Dear Jerry,

Your “and so forth” and my “and etc.” have equal meaning, i.e. I did not omit 
anything and have pointed that there are many others. 
For the same purpose I shall use three dots: “...” below. 

Well, of course, we may build many questions using, for instance, the 
construction like given below:


{anti-, auto-,de-,dis-,down-,extra-,hyper-,il-, im-, in-, 


{physical, chemical, mechanical, biological, psychological, social, ...} ?

The answer to all these questions is “YES!”

What is important is that the information is “Real” or “Mental” depending of 
Infos and its point of view. 

It is clear, that “Mental” is a kind of “Real”.

This means that:

The Information is “Real” but it exists only in the Infos consciousness!

Only what we have to do is to say explicitly what it is. 

Unfortunately, it could not be done in the frames of specialized information 
theories such as those of Shannon, Semiotics, Linguistics, Artificial 
Intelligence, and etc.

Friendly greetings


From: Jerry LR Chandler 
Sent: Monday, April 30, 2018 3:21 AM
To: fis 
Cc: Krassimir Markov 
Subject: Re: [Fis] “The information is “Real” or “Mental” depending of point of 


  On Apr 28, 2018, at 6:22 AM, Krassimir Markov <> wrote:

  The question “Is information physical?” is very important as well as so 
important are the questions “Is information chemical?”, “Is information 
mechanical?”, “Is information electronic?”, and etc. .

  All questions above may be summarized to “Is information real?” and, of 
course, the question “Is information mental?” immediately rises! 

  My answer to all these question is “YES!”.

I am sort of at lost as to the meanings of these assertions. In particular, I 
note that the semiotics of various disciplines is intermingled with the several 
different scientific syntaxes,  semantics and grammars (that is of physics, 
chemistry, mechanics and electronics as well as the omission of biology.) 
One way of examining meaning of these queries is to substitute “parallel  
terms” into the antecedent logical structure and compare the consequences for 
the meaning of the questions.

Consider the following parallel questions where other “form” terms are 
substituted for the term in-form-ation :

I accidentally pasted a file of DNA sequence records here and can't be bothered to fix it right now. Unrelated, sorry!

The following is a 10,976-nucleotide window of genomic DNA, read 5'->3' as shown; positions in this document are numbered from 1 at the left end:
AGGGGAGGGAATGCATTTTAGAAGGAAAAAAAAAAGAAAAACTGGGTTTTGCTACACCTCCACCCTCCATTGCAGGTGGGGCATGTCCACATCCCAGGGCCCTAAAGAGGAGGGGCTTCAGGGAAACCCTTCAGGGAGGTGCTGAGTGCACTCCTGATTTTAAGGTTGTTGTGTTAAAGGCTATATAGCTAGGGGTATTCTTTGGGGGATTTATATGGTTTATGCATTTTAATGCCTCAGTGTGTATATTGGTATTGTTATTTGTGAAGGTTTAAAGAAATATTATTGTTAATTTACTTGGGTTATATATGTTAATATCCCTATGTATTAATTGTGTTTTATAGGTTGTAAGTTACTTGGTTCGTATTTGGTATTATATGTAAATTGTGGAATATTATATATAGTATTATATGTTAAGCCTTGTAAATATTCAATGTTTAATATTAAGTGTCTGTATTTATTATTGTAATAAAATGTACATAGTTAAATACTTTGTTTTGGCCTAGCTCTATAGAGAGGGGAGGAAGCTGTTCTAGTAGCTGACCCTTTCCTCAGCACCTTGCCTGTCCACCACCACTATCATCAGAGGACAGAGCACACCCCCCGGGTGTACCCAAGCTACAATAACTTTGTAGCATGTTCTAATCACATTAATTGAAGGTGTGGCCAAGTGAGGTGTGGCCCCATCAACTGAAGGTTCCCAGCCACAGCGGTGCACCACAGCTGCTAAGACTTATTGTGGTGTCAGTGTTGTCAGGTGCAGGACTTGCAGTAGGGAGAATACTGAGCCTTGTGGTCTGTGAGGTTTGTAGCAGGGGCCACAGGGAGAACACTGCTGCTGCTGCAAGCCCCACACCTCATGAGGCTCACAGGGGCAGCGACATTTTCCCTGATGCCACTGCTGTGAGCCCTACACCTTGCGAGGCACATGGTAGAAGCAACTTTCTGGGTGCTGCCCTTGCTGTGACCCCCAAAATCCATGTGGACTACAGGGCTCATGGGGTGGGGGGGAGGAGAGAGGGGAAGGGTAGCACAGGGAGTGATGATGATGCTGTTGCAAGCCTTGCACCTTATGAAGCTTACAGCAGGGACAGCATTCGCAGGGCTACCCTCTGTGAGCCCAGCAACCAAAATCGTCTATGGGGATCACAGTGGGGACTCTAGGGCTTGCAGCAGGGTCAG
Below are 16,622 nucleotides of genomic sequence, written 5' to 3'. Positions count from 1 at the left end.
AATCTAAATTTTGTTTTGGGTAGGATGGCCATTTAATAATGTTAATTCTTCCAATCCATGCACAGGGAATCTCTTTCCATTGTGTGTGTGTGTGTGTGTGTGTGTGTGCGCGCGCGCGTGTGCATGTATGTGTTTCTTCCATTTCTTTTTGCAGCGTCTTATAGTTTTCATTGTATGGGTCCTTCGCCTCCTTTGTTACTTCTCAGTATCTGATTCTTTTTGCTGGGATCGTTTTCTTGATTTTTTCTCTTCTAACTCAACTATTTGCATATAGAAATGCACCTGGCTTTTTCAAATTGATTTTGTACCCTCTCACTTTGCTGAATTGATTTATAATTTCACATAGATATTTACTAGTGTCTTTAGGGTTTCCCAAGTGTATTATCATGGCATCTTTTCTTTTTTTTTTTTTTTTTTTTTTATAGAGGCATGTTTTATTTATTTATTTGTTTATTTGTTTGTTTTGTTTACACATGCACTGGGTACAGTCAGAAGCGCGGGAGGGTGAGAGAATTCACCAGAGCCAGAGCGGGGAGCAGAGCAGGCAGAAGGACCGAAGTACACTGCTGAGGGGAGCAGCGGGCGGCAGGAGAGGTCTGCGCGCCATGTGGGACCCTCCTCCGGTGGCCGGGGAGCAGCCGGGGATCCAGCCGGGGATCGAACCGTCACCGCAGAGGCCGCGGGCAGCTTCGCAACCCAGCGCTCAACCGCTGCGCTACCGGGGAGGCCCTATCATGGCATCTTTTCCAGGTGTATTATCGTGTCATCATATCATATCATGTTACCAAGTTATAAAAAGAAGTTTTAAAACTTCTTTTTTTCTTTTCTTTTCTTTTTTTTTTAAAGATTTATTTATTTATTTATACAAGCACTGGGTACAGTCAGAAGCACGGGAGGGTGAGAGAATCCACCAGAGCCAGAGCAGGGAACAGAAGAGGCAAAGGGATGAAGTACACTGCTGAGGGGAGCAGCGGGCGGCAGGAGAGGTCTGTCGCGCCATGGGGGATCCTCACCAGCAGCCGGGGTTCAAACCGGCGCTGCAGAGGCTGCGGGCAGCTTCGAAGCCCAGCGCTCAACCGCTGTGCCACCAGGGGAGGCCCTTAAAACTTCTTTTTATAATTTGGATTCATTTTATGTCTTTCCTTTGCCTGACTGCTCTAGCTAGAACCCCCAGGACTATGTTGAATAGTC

Is re-form-ation physical?
Is de-form-ation physical?
Is con-form-ation physical?
Is trans-form-ation physical?

Is re-form-ation chemical?
Is de-form-ation chemical?
Is con-form-ation chemical?
Is trans-form-ation chemical?

And, I add the discipline of biology to the list:
Is re-form-ation biological?
Is de-form-ation biological?
Is con-form-ation biological?
Is trans-form-ation biological?

and so forth.  
Are the answers to these questions also YES? Or, are some answers NO?

Are these questions related to Tarsi’s meta-languages?  (See, Malatesta, The 
Primary Logics)
Are these questions related to Lesniewski’s part-whole logic (merology)?

My answers to these two questions is YES.

Can this these questions lead to a mentation that generates a sharper inquiry 
into the meanings of “forms”?
In particular, how does in-formation differ from other changes of form?

One potential differentiation is the nature of communication according to 
Shannon who  designed an electronic system for communication? His system of 
meaning for information necessarily requires a sender and a receiver.

In contrast to the necessary change of form required by the logic of the terms 
reformation, deformation, conformation and transformation, 
Shannon / electronic information requires that no change of form occurs during 

Indeed, a change in form in a message during transmission is called an error 
(and this difference plays a huge role in Shannon’s theory of communication.)

The open question in my mind is:
Do these questions relate human communication?
Or, are these questions artifacts of the interpretations  of mathematical 

Or viewed from a different semiotic perspective, can we have a scientific 
theory of the Foundations without incorporating the role of the encoding in 
creating the Shannon transmissible message?

How important is this question for the Foundation of Information Sciences 


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